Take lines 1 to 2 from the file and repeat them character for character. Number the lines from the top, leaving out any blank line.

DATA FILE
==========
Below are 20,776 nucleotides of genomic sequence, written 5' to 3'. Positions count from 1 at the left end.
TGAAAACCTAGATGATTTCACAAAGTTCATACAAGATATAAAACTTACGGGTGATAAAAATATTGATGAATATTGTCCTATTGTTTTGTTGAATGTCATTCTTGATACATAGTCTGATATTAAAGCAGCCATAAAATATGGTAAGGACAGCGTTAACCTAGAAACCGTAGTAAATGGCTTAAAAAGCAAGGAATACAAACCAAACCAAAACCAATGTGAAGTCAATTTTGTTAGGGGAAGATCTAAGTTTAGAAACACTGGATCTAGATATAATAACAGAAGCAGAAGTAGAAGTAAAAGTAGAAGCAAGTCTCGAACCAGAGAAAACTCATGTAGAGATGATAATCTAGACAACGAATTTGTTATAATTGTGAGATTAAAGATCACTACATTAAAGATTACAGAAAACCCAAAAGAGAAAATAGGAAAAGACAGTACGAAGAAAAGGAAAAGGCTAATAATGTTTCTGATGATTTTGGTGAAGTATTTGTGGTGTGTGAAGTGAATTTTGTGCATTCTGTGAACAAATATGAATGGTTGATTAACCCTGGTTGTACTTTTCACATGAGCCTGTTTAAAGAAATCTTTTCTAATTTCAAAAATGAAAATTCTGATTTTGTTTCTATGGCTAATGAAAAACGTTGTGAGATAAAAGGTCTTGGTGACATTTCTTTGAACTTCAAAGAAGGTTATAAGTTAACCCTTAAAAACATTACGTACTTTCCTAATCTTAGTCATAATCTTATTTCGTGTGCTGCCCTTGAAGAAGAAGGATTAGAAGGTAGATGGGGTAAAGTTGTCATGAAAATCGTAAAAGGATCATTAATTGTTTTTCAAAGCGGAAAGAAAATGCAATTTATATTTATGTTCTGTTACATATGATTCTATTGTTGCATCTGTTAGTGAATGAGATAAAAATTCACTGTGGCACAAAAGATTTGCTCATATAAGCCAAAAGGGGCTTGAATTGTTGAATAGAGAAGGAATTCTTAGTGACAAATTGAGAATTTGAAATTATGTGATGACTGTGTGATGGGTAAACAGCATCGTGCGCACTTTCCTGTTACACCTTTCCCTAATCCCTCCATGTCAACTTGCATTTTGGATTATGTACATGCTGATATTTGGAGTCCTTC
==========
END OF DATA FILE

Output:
Below are 20,776 nucleotides of genomic sequence, written 5' to 3'. Positions count from 1 at the left end.
TGAAAACCTAGATGATTTCACAAAGTTCATACAAGATATAAAACTTACGGGTGATAAAAATATTGATGAATATTGTCCTATTGTTTTGTTGAATGTCATTCTTGATACATAGTCTGATATTAAAGCAGCCATAAAATATGGTAAGGACAGCGTTAACCTAGAAACCGTAGTAAATGGCTTAAAAAGCAAGGAATACAAACCAAACCAAAACCAATGTGAAGTCAATTTTGTTAGGGGAAGATCTAAGTTTAGAAACACTGGATCTAGATATAATAACAGAAGCAGAAGTAGAAGTAAAAGTAGAAGCAAGTCTCGAACCAGAGAAAACTCATGTAGAGATGATAATCTAGACAACGAATTTGTTATAATTGTGAGATTAAAGATCACTACATTAAAGATTACAGAAAACCCAAAAGAGAAAATAGGAAAAGACAGTACGAAGAAAAGGAAAAGGCTAATAATGTTTCTGATGATTTTGGTGAAGTATTTGTGGTGTGTGAAGTGAATTTTGTGCATTCTGTGAACAAATATGAATGGTTGATTAACCCTGGTTGTACTTTTCACATGAGCCTGTTTAAAGAAATCTTTTCTAATTTCAAAAATGAAAATTCTGATTTTGTTTCTATGGCTAATGAAAAACGTTGTGAGATAAAAGGTCTTGGTGACATTTCTTTGAACTTCAAAGAAGGTTATAAGTTAACCCTTAAAAACATTACGTACTTTCCTAATCTTAGTCATAATCTTATTTCGTGTGCTGCCCTTGAAGAAGAAGGATTAGAAGGTAGATGGGGTAAAGTTGTCATGAAAATCGTAAAAGGATCATTAATTGTTTTTCAAAGCGGAAAGAAAATGCAATTTATATTTATGTTCTGTTACATATGATTCTATTGTTGCATCTGTTAGTGAATGAGATAAAAATTCACTGTGGCACAAAAGATTTGCTCATATAAGCCAAAAGGGGCTTGAATTGTTGAATAGAGAAGGAATTCTTAGTGACAAATTGAGAATTTGAAATTATGTGATGACTGTGTGATGGGTAAACAGCATCGTGCGCACTTTCCTGTTACACCTTTCCCTAATCCCTCCATGTCAACTTGCATTTTGGATTATGTACATGCTGATATTTGGAGTCCTTC